4 August 2023

Brass helmets, young bands and fiery drinks rocked the Old Fire Station

| John Thistleton
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Heritage buildings

Designed by E.C. Manfred and built for 800 pounds in 1890, the Old Fire Station has endeared itself to generations of Goulburn people. After the fire brigade relocated it became Staggers Wine Bar, TOFS, and The Old Fire Station wine bar. Photo: John Thistleton.

Conceived by a celebrated architect and crowned with a bell tower, the Old Fire Station in Goulburn will be offered for sale later this month.

As a fire station and later a succession of wine bars and eateries, the elegantly slim, two-storey building evokes many happy memories.

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Kevin Betts lived in a small flat above the fire station with his brothers Bazil, Barry, Clarrie, sister Judith and his mother Josephine from about 1957 to 1969 with his uncle and volunteer fireman Ossie Barlow. He remembers gleaming brass helmets, tunics and boots waiting on the ground floor for the wail of a siren and arrival of volunteer firefighters.

Each Christmas Day the two fire engines were moved outside allowing firemen’s wives to set up tables and chairs for a sumptuous sit-down meal. “Us kids used to have our meal during the day and the adults would have their Christmas party and dancing in the old station,” Kevin said.

A paid station officer lived in a home (now demolished) at the rear of the station. One Sunday when he was seven Kevin was outside when the then station officer came to clean the two engines, which had to be driven outside of the station.

Historic building

Historian Ransome Wyatt described the fire station’s bell as the loudest fire alarm in Australia. Kevin Betts, who lived at the station, remembers his mother setting off the electric siren and often waking her children in the dead of night. He heard the bell once as a small child, during a power blackout. Photo: Supplied.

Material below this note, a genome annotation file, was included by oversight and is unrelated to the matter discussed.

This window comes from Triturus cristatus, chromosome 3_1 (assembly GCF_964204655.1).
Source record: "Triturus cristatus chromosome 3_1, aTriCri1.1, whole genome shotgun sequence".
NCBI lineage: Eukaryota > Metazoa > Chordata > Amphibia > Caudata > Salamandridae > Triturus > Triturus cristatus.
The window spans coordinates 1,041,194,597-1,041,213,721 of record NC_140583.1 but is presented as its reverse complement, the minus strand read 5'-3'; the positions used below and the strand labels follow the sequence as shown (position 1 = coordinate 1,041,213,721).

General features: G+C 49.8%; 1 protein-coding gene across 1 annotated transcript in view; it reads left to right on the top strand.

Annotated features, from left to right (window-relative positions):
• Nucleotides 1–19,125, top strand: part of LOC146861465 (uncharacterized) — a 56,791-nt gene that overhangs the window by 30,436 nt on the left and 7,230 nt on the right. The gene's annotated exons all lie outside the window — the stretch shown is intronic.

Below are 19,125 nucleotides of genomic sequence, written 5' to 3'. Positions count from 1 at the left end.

“I was coming down Montague Street on my scooter as little kids do,” Kevin said. “As I got to the doors of the station he brought the engine out and hit me and I went straight underneath the engine.” More concerned for his wrecked scooter, he nonetheless was admitted to hospital for his injured leg.

The station was relocated to Bourke Street in 1974, and the building’s owners in the following years leased it to wine bar operators, restauranteurs and later to a law firm.

About 1981, musician Al Taylor, aged 21, with no experience running a licensed venue, went into partnership with another musician, Tony ‘Skid’ Marks, to run a wine bar they called The Old Fire Station.

Al’s father David Taylor who ran an accountancy firm, Manfred and McCallum, helped his son establish the venture, while his mother Val helped reopen a bistro out the back, from where patrons cooked their steaks on an open grill, accompanied by Val’s chilli con carne and other meals.

“We would close the bar, sleep upstairs, she would arrive the next morning and set up for a lunchtime crowd, for solicitors around that cool kind of precinct,” Al said. “We were young and hopeless, and many times woke to my mother berating me for being asleep and not getting up and cleaning the bistro, ready for opening.”

The unviable bistro soon closed, but Al on the drums, Skid as lead guitarist and Wayne Martin playing bass, continued their live music venue dream with their band, Mace. When not performing they served behind the bar.

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Underlining their inexperience was buying retail-priced liquor from across the road, hurried trips to Canberra to stock up on barrels of cider and no security at the front door. Yet on two unforgettable New Year’s Eves they would pack out the wine bar and take in more money than their takings over the rest of the year.

Al said a point of difference was their fire-themed drinks. “People would come in and their personal challenge was to try and drink through the list.”

Legal firm Johnson and Sendall, who occupied Eldon Chambers next door, expanded into the Old Fire Station, which they leased in 1985 from entrepreneurs Attila and Louis Mokany who were building Goulburn’s Big Merino. The Mokanys sold the substantially-renovated building in June 2001, to partners and practitioners at Johnson and Sendall. Its current owners wish to remain anonymous.

Three men standing.

Returning to the Old Fire Station in 2022, Wayne Martin, Al Taylor and Tony ‘Skid’ Marks. Wayne had just celebrated his 60th birthday when the talented trio who formed Mace reunited. Photo: Michael Humphries.

On the National Trust as an excellent example of a large Victorian public building, the Old Fire Station sits on par with the Goulburn Post Office, Court House and stylish churches and homes from the heritage city’s earlier days.

Listing agent Karl Zable of Dunne Southern Highlands believes the unoccupied building’s unique character and prominent position offers multiple possibilities: distinctive bed and breakfast, or boutique hotel, or captivating art gallery. Perhaps even a vibrant wine bar.

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